“Despite our results, I still think that marijuana contributes to crash risk, only that its contribution is not as important as it was expected,” said Eduardo Romano, the study’s lead author and a senior research scientist at the Pacific Institute for Research and Evaluation.

Although the research shows only a small increase, the more weed someone smoked the more dangerous their driving became. This is because reaction time slowed down, inhibiting their ability to process changing data. For example, if someone were to be crossing the street, the marijuana-impaired driver could still predict the rate they will cross at and adjust their speed accordingly. If the pedestrian randomly stopped to pick up their cellphone, people high on weed would have a much harder time compensating for that change.

Romano did say that he is concerned about people mixing weed with alcohol, since it amplifies the dangerous effects of just alcohol alone. For this reason, he is against the implementation of places like weed bars and other public smoking establishments.

But the message he ended with sums up the argument well.

“I’m not saying marijuana is safe, but to me it’s clear that lowering the B.A.C. should be our top priority. That policy would save more lives.” [12]

Dolman Law Group

Regardless of the facts, the use of marijuana in any form is still illegal in Florida, so driving while high should not be an activity that you participate in any time soon. With that said, it’s best to be completely sober and alert when it comes to responsible driving. When you’re on the open roads, you play a role in the safety of more people than just your passengers; you have a responsibility to help keep those around you safe also.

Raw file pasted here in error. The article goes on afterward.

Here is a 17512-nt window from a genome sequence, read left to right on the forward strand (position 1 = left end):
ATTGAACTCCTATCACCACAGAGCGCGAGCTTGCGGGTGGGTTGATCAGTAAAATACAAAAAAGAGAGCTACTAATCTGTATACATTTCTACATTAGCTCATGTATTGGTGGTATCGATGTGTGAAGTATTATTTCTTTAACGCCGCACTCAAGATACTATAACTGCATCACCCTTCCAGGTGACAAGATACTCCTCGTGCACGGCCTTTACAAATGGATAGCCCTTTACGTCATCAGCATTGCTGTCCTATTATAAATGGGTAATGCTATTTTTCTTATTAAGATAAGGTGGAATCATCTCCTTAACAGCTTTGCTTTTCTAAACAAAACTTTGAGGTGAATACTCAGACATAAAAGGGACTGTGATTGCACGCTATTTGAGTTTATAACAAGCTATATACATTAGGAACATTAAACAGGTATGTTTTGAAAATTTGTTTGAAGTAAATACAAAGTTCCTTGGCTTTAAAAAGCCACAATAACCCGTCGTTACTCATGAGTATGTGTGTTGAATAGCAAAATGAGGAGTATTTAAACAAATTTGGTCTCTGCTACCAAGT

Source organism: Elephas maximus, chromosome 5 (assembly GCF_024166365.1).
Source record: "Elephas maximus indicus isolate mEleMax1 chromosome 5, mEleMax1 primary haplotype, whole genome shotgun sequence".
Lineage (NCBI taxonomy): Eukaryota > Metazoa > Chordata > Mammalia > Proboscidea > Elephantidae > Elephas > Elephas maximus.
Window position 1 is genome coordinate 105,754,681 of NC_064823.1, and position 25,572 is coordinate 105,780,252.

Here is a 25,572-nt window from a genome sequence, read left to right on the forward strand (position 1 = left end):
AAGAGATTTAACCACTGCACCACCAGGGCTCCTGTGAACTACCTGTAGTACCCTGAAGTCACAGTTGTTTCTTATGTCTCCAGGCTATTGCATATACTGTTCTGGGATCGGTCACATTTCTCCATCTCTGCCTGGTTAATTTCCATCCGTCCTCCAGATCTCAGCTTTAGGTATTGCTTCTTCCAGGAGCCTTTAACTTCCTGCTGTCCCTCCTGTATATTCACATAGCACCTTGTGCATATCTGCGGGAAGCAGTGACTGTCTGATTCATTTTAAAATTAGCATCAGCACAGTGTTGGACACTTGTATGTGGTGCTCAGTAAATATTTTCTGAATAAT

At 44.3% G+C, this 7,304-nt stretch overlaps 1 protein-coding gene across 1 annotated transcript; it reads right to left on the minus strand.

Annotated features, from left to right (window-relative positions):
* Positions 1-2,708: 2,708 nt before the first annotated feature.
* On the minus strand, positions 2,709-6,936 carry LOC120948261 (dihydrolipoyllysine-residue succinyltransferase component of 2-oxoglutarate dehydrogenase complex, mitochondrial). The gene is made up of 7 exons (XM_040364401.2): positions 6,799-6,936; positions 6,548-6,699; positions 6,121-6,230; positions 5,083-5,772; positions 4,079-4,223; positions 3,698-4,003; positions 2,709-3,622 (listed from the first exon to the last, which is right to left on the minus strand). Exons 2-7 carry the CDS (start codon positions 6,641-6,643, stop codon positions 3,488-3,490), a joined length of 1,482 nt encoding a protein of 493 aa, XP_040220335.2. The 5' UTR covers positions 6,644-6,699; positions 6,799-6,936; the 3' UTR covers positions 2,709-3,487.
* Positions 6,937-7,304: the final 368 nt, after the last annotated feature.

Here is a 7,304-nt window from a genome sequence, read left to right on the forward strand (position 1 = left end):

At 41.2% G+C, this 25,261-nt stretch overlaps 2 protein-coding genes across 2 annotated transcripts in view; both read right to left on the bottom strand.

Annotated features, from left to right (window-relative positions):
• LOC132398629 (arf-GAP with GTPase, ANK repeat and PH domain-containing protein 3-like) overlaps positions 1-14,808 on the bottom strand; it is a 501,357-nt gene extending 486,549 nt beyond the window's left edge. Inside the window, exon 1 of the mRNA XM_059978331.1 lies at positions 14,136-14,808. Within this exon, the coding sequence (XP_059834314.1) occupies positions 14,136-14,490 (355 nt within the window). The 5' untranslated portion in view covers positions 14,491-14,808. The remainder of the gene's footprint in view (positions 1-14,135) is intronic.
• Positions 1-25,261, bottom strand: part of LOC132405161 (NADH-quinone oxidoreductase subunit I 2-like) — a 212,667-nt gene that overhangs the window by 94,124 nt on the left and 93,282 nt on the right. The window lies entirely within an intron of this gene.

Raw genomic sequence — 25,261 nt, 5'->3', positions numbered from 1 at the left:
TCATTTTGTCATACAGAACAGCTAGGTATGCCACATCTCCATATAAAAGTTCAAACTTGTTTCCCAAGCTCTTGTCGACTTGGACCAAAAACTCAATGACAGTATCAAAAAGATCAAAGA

For more information on legal issues like this one, or if you or loved one have been injured as a result of DUI, give us a call at (727) 853-6275.

Dolman Law Group
5435 Main Street
New Port Richey, FL 34652
(727) 853-6275

https://www.dolmanlaw.com/new-port-richey-auto-accident-attorney/

References:

  1. https://mic.com/articles/126303/where-is-marijuana-legal-in-the-united-states-list-of-recreational-and-medicinal-states#.Jq2fij7SP
  2. https://mic.com/articles/124276/the-11-states-most-likely-to-legalize-weed-next-in-one-surprising-map#.pixKNFZkZ
  3. http://www.popsci.com/survey-says-percent-americans-smoking-weed-has-doubled-since-2002
  4. http://gizmodo.com/5902852/the-secrets-of-field-sobriety-tests
  5. http://www.ncbi.nlm.nih.gov/pmc/articles/PMC3456923/
  6. http://www.ncbi.nlm.nih.gov/pubmed/15619106
  7. https://www.dea.gov/druginfo/ds.shtml
  8. http://www.debate.org/opinions/should-marijuana-be-classified-as-a-schedule-i-drug
  9. http://www.nhtsa.gov/Driving+Safety/Research+&+Evaluation/ci.2007+National+Roadside+Survey+of+Alcohol+and+Drug+Use+by+Drivers.print
  10. http://www.nytimes.com/2014/02/18/health/driving-under-the-influence-of-marijuana.html
  11. http://www.ncbi.nlm.nih.gov/pubmed/24411797
  12. http://www.nytimes.com/2013/05/15/us/legal-limit-drunken-driving-safety-board.html